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Drunk driving charges: Can field sobriety tests be challenged?

Drivers who are pulled over on suspicion of DUI in New York are often subjected to field sobriety tests. This is one method for law enforcement to determine whether drunk driving charges can be filed. Several potential challenges exist to use as a defense against field sobriety tests in court.

Studies have shown that these tests' reliability rate to determine alcohol impairment is not more than 91 percent, and flaws in one of the three standard tests could be argued. The horizontal gaze nystagmus test is used to check for smooth movement of the eyes when following left and right moving objects, and balance is checked in two ways. The individual must walk heel-to-toe for nine steps, turn on one foot only and repeat the walk back. The officer will then count down a one-leg stand to determine the individual's ability to maintain balance.

Nonstandard tests can be unreliable and might be challenged. It is not uncommon for officers to ask a suspected DUI driver for a backward rendition of the English alphabet or to touch a finger to his or her nose. Standard test results can be skewed by the driver's psychological or medical condition. For example, even a sober person with an inner ear infection will struggle to balance on one leg as that is the area that helps with maintaining equilibrium. Neurological injuries could interfere with the horizontal gaze nystagmus test, and movement or skeletal disorders can make it impossible to carry out the heel-to-toe walk.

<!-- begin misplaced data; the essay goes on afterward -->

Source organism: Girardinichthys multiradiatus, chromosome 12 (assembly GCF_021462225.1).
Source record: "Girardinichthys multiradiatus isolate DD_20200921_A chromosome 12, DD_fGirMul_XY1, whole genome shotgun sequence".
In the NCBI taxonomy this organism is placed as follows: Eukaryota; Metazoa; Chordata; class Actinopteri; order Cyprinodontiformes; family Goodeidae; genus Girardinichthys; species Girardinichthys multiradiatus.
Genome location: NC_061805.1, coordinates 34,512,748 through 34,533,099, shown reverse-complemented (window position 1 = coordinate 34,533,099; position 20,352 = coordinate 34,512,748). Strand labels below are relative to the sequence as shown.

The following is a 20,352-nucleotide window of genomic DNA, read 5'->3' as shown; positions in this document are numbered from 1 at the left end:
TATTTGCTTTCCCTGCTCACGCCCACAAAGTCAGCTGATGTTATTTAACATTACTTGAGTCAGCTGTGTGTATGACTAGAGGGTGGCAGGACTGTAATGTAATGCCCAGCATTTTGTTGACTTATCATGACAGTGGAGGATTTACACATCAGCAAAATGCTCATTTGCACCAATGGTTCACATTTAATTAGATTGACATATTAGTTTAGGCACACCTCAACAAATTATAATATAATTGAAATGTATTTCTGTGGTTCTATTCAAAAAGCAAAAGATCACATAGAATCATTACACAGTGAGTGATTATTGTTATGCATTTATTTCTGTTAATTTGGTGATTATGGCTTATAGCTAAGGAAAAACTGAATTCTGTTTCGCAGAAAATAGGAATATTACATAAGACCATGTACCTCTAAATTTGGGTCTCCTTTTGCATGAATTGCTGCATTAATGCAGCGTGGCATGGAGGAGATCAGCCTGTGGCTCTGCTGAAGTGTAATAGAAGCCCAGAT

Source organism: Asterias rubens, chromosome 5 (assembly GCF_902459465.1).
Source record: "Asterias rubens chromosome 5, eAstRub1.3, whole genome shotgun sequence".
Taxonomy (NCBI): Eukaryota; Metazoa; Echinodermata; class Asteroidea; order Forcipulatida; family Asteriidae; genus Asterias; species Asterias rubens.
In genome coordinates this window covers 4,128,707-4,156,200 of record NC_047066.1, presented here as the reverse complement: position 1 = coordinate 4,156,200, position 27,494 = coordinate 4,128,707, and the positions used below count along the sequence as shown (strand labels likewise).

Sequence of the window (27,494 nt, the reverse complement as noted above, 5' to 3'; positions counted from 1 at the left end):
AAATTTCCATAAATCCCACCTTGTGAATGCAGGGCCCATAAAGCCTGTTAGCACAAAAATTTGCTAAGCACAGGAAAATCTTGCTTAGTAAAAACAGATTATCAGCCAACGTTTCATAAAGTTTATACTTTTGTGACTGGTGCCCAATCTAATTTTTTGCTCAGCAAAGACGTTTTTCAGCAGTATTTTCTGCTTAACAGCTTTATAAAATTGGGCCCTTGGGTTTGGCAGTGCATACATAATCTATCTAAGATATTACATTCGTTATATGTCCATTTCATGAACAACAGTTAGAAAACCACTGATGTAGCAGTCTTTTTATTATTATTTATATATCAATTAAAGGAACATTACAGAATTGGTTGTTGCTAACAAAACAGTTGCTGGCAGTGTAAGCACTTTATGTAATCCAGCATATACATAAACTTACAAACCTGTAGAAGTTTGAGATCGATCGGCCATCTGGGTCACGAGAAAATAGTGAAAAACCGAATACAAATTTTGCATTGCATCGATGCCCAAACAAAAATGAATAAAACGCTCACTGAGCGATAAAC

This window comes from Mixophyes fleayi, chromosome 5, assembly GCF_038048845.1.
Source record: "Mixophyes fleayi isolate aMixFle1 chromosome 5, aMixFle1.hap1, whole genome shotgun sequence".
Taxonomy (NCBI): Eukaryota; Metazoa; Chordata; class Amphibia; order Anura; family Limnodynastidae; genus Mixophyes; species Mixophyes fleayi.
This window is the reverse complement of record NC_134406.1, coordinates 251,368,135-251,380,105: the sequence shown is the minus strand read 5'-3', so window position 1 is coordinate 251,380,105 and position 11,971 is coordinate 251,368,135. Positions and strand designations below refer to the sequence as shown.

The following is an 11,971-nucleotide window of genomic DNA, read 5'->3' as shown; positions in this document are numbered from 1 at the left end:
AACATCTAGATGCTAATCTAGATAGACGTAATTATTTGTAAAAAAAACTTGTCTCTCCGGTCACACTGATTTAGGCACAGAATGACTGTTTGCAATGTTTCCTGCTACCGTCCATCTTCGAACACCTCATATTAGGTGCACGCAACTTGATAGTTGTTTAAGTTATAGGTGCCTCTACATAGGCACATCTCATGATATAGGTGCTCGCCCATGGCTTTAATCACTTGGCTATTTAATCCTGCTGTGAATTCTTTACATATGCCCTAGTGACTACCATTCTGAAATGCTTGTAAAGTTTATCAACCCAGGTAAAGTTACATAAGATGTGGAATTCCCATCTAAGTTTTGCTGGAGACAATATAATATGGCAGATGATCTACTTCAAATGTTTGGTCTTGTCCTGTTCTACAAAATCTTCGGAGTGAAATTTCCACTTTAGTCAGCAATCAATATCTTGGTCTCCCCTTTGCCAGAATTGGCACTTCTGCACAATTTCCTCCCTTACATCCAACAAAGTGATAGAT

These potential challenges show that an arrest on drunk driving charges does not mean the driver will be convicted. Seeking the support and guidance of an experienced New York DUI defense attorney as soon as possible might be the best step to take. A lawyer can assess the charges, scrutinize the test procedures and work on a strong defense strategy, aiming for the best possible outcome.

Source: FindLaw, "3 Ways to Challenge Field Sobriety Tests", Brett Snider, April 13, 2018

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